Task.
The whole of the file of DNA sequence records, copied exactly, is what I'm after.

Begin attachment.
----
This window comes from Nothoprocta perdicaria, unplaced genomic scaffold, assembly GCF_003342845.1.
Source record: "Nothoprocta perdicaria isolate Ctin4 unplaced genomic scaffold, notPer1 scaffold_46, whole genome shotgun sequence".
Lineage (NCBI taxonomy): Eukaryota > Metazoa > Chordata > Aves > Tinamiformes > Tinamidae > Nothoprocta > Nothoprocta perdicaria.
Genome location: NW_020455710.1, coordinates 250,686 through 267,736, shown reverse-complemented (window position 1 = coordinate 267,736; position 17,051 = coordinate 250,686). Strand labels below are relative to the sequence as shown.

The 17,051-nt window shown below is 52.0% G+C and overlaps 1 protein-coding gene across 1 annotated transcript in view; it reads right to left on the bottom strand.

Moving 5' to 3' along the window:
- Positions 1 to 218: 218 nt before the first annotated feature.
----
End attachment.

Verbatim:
This window comes from Nothoprocta perdicaria, unplaced genomic scaffold, assembly GCF_003342845.1.
Source record: "Nothoprocta perdicaria isolate Ctin4 unplaced genomic scaffold, notPer1 scaffold_46, whole genome shotgun sequence".
Lineage (NCBI taxonomy): Eukaryota > Metazoa > Chordata > Aves > Tinamiformes > Tinamidae > Nothoprocta > Nothoprocta perdicaria.
Genome location: NW_020455710.1, coordinates 250,686 through 267,736, shown reverse-complemented (window position 1 = coordinate 267,736; position 17,051 = coordinate 250,686). Strand labels below are relative to the sequence as shown.

The 17,051-nt window shown below is 52.0% G+C and overlaps 1 protein-coding gene across 1 annotated transcript in view; it reads right to left on the bottom strand.

Moving 5' to 3' along the window:
- Positions 1 to 218: 218 nt before the first annotated feature.